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Friday, 5 January, 2001, 06:25 GMT
Hell toupee over Irish wig farce
An Everlasting Piece, copyright 2000 DreamWorks SKG
An Everlasting Piece, copyright 2000 DreamWorks SKG
The BBC's Neil Smith reviews An Everlasting Piece

An Everlasting Piece, a movie set during the Troubles in Northern Ireland, seems to be having troubles of its own.

It is an American-funded attempt to find whimsical comedy in Northern Ireland's deep-seated sectarian divisions.

DreamWorks, the studio which made the film, is owned by Steven Spielberg.

It has been accused of not knowing what to do with this frivolous tale of two hairpiece salesmen cutting a rug in '80s Belfast.

Having allegedly instructed director Barry Levinson to trim down the script's political undertones, studio bosses are alleged to have hacked the film's release pattern from 750 cinemas down to a meagre eight.

The film is a marked change of pace for Levinson, Oscar-winning director of Good Morning Vietnam and Rain Man.

Jaunty

Had the flick been directed by a newcomer, it would have been a lot easier to brush under the carpet - if that is indeed what is happening.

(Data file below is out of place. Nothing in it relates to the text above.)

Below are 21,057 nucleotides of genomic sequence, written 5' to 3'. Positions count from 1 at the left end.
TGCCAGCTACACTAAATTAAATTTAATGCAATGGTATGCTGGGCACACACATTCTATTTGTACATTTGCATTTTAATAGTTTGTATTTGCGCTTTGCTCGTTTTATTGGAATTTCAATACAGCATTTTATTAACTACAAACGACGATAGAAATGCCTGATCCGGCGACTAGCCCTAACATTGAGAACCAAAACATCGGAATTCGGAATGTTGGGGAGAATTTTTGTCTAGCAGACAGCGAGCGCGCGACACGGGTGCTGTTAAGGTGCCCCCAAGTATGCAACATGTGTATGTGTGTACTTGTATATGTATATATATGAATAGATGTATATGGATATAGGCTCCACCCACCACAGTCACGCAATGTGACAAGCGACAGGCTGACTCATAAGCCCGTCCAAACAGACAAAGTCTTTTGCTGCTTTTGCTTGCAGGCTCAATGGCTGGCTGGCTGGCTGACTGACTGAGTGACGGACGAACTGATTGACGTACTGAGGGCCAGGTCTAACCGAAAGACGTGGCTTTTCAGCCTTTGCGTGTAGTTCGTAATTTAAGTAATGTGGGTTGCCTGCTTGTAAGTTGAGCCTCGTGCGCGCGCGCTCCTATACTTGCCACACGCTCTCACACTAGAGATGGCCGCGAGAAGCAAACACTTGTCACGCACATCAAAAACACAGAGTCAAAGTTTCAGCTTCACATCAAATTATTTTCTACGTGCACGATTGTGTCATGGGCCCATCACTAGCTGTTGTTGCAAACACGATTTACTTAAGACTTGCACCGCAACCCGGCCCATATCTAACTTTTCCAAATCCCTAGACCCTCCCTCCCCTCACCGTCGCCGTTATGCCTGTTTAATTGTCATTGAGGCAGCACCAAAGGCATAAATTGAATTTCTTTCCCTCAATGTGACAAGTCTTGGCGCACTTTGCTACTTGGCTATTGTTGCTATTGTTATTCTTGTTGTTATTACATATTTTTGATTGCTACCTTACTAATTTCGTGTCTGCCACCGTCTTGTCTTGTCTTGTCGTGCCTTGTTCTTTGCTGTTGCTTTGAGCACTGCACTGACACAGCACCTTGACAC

As it is, An Everlasting Piece - like The Devil's Own and Patriot Games before it - is another example of Hollywood's tendency to blunder into areas about which it has little understanding or empathy.

The picture starts jauntily enough, with two hospital barbers - Catholic Colm (Barry McEvoy, who also penned the screenplay) and Protestant George (Brian F O'Byrne) - putting aside their differences to fill the gap left by the internment of toupee merchant 'Scalper' (Billy Connolly, whose part amounts to little more than a raucous cameo).

Egged on by Colm's girlfriend Bronagh (Brookside's Anna Friel sporting a convincing Ulster brogue), the pair set out to win exclusive access to the province's copious slapheads.

This not only involves competition with another enterprising couple of rug hawkers, but also leads to ethical dilemmas over whether to sell syrups to the IRA and the British Army.

Though amusing in parts (an ageing cleric who will only buy a wig if it's made from Catholic follicles; the way "hairpiece" is continually confused with the word "herpes"), the situation in Northern Ireland is simply too volatile to permit such winsome playfulness.

Perhaps, if the film has been played down, it is to stop US audiences wigging out over Levinson's hair-brained enterprise.

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04 Jan 01 | Northern Ireland
Spielberg accused in movie row
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